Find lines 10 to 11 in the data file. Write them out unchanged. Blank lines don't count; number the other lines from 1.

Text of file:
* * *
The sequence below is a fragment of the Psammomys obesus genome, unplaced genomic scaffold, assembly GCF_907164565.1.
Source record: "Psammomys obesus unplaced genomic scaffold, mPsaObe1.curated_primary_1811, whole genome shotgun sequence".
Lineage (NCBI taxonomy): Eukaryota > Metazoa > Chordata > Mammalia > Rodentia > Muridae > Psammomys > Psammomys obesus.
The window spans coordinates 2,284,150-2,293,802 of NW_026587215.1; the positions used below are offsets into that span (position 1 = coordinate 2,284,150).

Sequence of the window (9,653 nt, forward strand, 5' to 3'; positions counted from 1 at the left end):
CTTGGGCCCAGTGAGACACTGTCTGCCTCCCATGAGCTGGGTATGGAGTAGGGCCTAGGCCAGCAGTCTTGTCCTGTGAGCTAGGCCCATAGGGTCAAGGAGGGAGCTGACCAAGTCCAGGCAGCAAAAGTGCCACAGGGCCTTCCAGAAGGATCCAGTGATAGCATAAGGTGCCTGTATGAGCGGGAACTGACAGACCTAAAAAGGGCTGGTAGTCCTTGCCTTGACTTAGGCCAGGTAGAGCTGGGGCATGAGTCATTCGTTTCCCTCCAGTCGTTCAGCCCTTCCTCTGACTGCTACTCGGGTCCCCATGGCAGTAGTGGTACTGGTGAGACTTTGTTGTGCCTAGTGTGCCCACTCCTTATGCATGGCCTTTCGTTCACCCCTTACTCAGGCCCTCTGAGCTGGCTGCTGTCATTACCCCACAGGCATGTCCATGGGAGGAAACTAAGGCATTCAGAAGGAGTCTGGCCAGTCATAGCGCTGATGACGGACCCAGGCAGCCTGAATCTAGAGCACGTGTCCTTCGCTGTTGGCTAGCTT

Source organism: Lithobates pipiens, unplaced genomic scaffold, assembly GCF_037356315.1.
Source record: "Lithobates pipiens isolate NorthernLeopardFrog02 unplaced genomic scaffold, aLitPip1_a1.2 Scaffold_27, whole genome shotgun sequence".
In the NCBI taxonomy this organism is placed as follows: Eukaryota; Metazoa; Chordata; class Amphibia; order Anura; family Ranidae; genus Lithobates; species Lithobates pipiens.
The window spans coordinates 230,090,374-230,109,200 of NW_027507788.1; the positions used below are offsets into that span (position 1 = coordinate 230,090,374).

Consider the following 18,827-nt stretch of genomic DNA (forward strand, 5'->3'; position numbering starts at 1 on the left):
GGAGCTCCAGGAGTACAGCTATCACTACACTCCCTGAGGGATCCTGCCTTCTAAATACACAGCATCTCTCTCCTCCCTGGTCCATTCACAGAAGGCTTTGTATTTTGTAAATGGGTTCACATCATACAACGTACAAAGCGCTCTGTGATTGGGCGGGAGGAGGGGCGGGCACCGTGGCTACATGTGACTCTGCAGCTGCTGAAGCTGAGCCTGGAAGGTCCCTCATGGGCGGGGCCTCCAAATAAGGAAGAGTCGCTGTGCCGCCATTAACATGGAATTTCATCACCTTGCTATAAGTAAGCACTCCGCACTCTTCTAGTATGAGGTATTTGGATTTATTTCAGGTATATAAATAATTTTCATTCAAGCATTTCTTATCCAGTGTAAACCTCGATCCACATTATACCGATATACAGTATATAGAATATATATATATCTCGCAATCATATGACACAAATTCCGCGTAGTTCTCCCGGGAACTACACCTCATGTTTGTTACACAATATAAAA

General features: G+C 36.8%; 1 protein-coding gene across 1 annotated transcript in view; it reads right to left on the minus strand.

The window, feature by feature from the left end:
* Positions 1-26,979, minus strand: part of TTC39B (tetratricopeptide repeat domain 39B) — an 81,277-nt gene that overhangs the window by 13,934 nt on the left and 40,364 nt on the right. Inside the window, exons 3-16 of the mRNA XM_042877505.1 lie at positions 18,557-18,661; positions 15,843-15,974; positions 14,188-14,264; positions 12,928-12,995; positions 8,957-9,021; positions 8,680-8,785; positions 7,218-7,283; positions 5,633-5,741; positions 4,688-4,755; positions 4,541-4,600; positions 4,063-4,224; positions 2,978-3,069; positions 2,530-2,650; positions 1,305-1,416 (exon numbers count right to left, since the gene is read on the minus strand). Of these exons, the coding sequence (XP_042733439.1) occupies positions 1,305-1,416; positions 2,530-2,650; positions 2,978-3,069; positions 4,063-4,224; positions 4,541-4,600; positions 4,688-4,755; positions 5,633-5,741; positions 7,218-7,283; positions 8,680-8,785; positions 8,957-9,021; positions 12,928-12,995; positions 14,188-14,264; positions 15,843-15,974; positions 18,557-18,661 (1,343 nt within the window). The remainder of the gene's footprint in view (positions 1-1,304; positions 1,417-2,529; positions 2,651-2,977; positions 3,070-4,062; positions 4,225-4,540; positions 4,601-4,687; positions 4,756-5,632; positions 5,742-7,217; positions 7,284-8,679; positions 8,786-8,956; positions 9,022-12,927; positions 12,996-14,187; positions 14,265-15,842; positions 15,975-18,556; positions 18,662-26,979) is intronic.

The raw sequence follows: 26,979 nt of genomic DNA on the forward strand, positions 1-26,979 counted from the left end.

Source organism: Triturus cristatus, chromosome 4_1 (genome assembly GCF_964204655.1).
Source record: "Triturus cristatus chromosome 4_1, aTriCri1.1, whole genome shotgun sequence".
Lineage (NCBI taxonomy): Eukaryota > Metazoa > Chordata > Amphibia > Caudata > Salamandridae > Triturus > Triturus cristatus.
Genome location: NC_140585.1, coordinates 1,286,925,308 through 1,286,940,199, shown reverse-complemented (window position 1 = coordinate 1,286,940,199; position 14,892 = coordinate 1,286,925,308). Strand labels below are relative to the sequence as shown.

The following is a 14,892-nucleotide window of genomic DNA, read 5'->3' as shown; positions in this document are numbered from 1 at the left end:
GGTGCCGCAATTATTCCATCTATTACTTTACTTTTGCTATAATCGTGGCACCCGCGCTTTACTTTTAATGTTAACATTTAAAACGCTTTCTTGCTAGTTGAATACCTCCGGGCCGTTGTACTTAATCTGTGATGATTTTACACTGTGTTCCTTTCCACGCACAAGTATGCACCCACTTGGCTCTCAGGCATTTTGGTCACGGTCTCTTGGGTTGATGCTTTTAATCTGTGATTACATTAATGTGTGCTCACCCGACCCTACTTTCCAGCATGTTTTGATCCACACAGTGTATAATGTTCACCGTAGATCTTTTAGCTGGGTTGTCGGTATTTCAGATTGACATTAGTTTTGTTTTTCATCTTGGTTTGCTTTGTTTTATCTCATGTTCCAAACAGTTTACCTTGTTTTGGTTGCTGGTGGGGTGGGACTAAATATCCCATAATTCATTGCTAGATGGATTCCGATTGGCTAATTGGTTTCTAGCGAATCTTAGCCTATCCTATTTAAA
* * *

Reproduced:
The window spans coordinates 230,090,374-230,109,200 of NW_027507788.1; the positions used below are offsets into that span (position 1 = coordinate 230,090,374).

Consider the following 18,827-nt stretch of genomic DNA (forward strand, 5'->3'; position numbering starts at 1 on the left):